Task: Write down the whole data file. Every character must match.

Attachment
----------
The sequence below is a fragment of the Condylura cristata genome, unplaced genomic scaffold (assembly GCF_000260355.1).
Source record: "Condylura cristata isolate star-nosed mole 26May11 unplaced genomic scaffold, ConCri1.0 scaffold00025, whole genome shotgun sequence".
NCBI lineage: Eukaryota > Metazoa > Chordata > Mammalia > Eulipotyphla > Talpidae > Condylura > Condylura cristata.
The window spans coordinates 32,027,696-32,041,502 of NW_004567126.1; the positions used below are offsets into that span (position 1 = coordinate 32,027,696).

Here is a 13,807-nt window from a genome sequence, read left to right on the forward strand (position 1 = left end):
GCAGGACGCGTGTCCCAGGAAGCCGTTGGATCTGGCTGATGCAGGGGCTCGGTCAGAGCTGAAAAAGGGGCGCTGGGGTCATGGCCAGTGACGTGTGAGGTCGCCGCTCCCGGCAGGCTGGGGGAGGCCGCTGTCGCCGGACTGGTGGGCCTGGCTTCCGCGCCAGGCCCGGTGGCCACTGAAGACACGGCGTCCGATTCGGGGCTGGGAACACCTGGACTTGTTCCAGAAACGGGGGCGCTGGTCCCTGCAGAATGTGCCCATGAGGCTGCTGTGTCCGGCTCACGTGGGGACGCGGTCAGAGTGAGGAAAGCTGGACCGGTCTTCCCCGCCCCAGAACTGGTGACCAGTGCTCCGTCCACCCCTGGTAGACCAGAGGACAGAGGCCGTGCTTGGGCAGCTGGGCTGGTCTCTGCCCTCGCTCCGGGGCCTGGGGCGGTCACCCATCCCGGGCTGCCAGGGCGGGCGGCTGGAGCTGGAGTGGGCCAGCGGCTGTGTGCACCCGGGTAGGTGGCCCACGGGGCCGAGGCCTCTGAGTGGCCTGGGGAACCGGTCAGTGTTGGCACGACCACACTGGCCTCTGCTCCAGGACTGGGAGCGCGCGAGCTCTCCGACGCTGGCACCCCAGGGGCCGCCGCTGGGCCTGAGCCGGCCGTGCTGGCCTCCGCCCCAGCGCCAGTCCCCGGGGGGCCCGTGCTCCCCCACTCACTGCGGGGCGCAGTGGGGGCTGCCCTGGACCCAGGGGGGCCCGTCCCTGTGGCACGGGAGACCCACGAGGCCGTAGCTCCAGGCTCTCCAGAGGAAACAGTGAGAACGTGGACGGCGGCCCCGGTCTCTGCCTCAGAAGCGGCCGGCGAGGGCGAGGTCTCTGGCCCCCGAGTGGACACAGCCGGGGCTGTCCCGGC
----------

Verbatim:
The sequence below is a fragment of the Condylura cristata genome, unplaced genomic scaffold (assembly GCF_000260355.1).
Source record: "Condylura cristata isolate star-nosed mole 26May11 unplaced genomic scaffold, ConCri1.0 scaffold00025, whole genome shotgun sequence".
NCBI lineage: Eukaryota > Metazoa > Chordata > Mammalia > Eulipotyphla > Talpidae > Condylura > Condylura cristata.
The window spans coordinates 32,027,696-32,041,502 of NW_004567126.1; the positions used below are offsets into that span (position 1 = coordinate 32,027,696).

Here is a 13,807-nt window from a genome sequence, read left to right on the forward strand (position 1 = left end):
GCAGGACGCGTGTCCCAGGAAGCCGTTGGATCTGGCTGATGCAGGGGCTCGGTCAGAGCTGAAAAAGGGGCGCTGGGGTCATGGCCAGTGACGTGTGAGGTCGCCGCTCCCGGCAGGCTGGGGGAGGCCGCTGTCGCCGGACTGGTGGGCCTGGCTTCCGCGCCAGGCCCGGTGGCCACTGAAGACACGGCGTCCGATTCGGGGCTGGGAACACCTGGACTTGTTCCAGAAACGGGGGCGCTGGTCCCTGCAGAATGTGCCCATGAGGCTGCTGTGTCCGGCTCACGTGGGGACGCGGTCAGAGTGAGGAAAGCTGGACCGGTCTTCCCCGCCCCAGAACTGGTGACCAGTGCTCCGTCCACCCCTGGTAGACCAGAGGACAGAGGCCGTGCTTGGGCAGCTGGGCTGGTCTCTGCCCTCGCTCCGGGGCCTGGGGCGGTCACCCATCCCGGGCTGCCAGGGCGGGCGGCTGGAGCTGGAGTGGGCCAGCGGCTGTGTGCACCCGGGTAGGTGGCCCACGGGGCCGAGGCCTCTGAGTGGCCTGGGGAACCGGTCAGTGTTGGCACGACCACACTGGCCTCTGCTCCAGGACTGGGAGCGCGCGAGCTCTCCGACGCTGGCACCCCAGGGGCCGCCGCTGGGCCTGAGCCGGCCGTGCTGGCCTCCGCCCCAGCGCCAGTCCCCGGGGGGCCCGTGCTCCCCCACTCACTGCGGGGCGCAGTGGGGGCTGCCCTGGACCCAGGGGGGCCCGTCCCTGTGGCACGGGAGACCCACGAGGCCGTAGCTCCAGGCTCTCCAGAGGAAACAGTGAGAACGTGGACGGCGGCCCCGGTCTCTGCCTCAGAAGCGGCCGGCGAGGGCGAGGTCTCTGGCCCCCGAGTGGACACAGCCGGGGCTGTCCCGGC